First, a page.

The Democratization and Popularization of Luxury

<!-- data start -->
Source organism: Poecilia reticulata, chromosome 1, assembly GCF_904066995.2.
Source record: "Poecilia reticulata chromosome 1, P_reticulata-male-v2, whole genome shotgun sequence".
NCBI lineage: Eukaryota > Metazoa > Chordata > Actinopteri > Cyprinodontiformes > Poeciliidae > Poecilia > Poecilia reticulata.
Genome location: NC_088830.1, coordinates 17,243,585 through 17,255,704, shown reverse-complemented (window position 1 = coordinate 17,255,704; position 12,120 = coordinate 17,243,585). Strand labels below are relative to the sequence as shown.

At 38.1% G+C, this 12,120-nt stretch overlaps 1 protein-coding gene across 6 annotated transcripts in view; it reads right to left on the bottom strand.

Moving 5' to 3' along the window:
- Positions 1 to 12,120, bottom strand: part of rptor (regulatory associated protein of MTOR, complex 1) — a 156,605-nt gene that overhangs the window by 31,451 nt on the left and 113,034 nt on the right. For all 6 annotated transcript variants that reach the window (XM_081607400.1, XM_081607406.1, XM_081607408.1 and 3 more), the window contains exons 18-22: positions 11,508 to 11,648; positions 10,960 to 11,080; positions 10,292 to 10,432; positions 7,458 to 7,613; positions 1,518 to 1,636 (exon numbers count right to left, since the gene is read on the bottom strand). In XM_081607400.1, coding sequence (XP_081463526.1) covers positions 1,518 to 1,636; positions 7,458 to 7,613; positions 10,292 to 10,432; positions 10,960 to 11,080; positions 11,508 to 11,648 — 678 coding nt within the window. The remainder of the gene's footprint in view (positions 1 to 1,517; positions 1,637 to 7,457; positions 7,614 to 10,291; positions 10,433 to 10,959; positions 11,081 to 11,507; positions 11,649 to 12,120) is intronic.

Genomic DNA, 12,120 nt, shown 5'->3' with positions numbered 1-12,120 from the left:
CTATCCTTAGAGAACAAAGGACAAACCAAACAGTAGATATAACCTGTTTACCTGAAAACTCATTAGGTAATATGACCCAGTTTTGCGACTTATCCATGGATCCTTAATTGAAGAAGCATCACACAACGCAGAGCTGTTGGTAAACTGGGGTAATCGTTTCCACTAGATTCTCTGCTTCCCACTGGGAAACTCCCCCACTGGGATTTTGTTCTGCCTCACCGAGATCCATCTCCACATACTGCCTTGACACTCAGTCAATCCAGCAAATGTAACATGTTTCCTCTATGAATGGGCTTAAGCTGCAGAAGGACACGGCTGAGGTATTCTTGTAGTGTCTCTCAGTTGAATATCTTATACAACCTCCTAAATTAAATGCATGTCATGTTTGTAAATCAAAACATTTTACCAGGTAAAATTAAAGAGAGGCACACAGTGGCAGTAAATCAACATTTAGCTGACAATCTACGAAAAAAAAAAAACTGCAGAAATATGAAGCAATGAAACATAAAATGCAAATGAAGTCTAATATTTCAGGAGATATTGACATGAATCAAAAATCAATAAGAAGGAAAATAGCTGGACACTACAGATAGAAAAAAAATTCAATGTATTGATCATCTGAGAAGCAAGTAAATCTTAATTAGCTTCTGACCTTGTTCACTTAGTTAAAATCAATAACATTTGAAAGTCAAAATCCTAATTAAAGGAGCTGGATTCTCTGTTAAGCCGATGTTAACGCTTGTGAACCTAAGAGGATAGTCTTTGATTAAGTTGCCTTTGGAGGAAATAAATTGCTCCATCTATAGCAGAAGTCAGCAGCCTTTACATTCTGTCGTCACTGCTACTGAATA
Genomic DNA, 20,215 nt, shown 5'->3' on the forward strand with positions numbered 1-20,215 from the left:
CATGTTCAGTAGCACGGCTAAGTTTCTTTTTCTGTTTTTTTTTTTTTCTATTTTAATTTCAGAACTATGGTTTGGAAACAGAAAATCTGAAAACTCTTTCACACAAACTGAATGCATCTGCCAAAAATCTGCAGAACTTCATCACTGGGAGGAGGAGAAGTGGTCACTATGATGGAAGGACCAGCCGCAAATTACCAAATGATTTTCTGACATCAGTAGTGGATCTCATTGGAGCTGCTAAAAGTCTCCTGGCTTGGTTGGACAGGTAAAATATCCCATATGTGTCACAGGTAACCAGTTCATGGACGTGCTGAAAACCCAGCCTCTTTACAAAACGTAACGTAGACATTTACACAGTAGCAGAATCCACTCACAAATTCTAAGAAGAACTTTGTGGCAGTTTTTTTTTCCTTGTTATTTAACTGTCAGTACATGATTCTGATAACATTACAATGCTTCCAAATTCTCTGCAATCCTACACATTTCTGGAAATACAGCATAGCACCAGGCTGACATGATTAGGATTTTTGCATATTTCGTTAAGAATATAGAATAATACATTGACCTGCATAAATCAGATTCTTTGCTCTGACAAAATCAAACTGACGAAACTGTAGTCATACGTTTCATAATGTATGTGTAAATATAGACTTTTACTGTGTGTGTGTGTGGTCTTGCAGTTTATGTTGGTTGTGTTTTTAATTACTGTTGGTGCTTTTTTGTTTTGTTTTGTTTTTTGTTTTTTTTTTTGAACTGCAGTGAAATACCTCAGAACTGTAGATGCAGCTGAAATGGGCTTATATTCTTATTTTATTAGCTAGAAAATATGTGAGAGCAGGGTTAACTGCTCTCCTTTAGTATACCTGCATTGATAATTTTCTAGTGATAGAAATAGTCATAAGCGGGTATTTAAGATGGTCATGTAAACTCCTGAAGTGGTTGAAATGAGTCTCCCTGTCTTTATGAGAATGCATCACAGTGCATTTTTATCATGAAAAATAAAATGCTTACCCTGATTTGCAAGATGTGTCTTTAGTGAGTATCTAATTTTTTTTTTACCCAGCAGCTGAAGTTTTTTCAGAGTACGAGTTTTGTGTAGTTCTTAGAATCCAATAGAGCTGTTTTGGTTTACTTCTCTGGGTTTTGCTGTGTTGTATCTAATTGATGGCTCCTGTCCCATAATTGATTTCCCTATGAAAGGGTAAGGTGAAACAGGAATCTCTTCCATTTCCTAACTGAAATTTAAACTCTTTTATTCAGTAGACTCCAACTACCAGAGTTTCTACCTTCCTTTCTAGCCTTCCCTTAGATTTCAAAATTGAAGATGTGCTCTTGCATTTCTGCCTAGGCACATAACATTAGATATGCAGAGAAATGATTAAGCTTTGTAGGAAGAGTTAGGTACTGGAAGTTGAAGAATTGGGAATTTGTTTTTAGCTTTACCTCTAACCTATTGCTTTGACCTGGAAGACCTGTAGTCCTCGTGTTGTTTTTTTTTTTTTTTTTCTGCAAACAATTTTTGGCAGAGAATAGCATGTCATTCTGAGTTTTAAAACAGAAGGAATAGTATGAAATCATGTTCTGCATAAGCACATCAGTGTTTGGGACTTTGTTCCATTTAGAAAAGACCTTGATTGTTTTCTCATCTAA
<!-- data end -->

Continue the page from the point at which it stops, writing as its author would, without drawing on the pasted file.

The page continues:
This dissertation examines the nature of luxury and luxury branded products, and the meanings attached to them. This is the first study of its kind as materials, manufacturing, sales and marketing processes are analyzed in relation to the retail environment to establish tiers of luxury relevant in today’s global market. Existing literature about the definitions and implementation of marketing strategies that impact on luxury brands (e.g. Danziger, 2005; Kapferer et al, 2009; and Okonkwo, 2007) demonstrate a lack of clarity as marketeers concentrate on adding value to mass produced products. In essence, terminology is employed, it is argued, that artificially elevates the product by attribution. The dissertation goes on to examine the complexity of the marketing tools used to add value to mass-produced products and a taxonomy of luxury is established to differentiate categories of products. Luxury is a single category that is demonstrably unstable and it is manifested in the changing landscape of the luxury brand market which is considered as part of the fashion cycle where luxury brands continue to extend their product offer to satisfy a continually growing consumer market. Branding has become increasingly important and as a result the proposed taxonomy of the luxury and luxury brands market contributes to a better understanding of the sector. Distinctions are made through the use of three Case Studies (Louis Vuitton, Prada and Tanner Krolle) to address the differences between the luxury and luxury brand markets through the analysis of products within the leather goods category. Thus this dissertation redefines concepts of luxury that are established through new materials, techniques and production methods. Existing definitions of luxury are unstable due to an ever changing cyclical market and are exacerbated by marketing, branding, advertising and mass production. It is important to remove the façade of marketing and branding, despite, or because, of them being powerful forms of communication, in order to provide a perspective that acknowledges the change and importance of fashion business methodologies to ensure business growth. At the same time it is also important to recognize the fundamental significance of luxury brand heritage and the convenient message this sends to the consumer. This work provides an important new platform for future research in terms of a more nuanced debate on luxury in all its guises. Evidence of the broad research potential of this dissertation exists, for example, in the growing demand for luxury and luxury branded products and services of the emerging economies in the BRICS (Brazil, Russia, India, China and South Africa) countries. In addition as the market changes and demands for luxury increases, luxury and luxury brand companies could use this research to connect more meaningfully to their heritage when defining new luxury goods and services. It is evident that concepts of luxury will continue to be defined as part of a complex structure of understanding and interpretation. In light of this, one must not lose sight of the importance of the knowledge of the craftsmen and women and their ability to communicate the intricacies of their skills in order to provoke and challenge the perpetuating luxury debate.